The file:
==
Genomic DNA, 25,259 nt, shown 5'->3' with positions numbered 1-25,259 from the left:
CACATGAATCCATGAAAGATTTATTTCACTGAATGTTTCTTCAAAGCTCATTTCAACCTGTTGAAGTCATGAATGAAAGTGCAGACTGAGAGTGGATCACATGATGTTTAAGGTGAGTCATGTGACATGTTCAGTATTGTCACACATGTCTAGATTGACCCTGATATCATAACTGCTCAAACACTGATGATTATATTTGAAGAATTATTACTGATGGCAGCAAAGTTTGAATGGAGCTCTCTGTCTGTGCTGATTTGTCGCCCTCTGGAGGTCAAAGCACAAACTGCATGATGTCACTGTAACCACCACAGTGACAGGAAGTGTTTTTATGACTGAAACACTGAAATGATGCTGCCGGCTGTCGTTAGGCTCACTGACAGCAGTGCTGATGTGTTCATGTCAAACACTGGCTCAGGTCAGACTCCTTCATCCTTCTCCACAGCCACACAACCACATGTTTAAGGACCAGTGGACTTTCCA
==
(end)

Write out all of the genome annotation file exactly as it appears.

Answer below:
Genomic DNA, 25,259 nt, shown 5'->3' with positions numbered 1-25,259 from the left:
CACATGAATCCATGAAAGATTTATTTCACTGAATGTTTCTTCAAAGCTCATTTCAACCTGTTGAAGTCATGAATGAAAGTGCAGACTGAGAGTGGATCACATGATGTTTAAGGTGAGTCATGTGACATGTTCAGTATTGTCACACATGTCTAGATTGACCCTGATATCATAACTGCTCAAACACTGATGATTATATTTGAAGAATTATTACTGATGGCAGCAAAGTTTGAATGGAGCTCTCTGTCTGTGCTGATTTGTCGCCCTCTGGAGGTCAAAGCACAAACTGCATGATGTCACTGTAACCACCACAGTGACAGGAAGTGTTTTTATGACTGAAACACTGAAATGATGCTGCCGGCTGTCGTTAGGCTCACTGACAGCAGTGCTGATGTGTTCATGTCAAACACTGGCTCAGGTCAGACTCCTTCATCCTTCTCCACAGCCACACAACCACATGTTTAAGGACCAGTGGACTTTCCA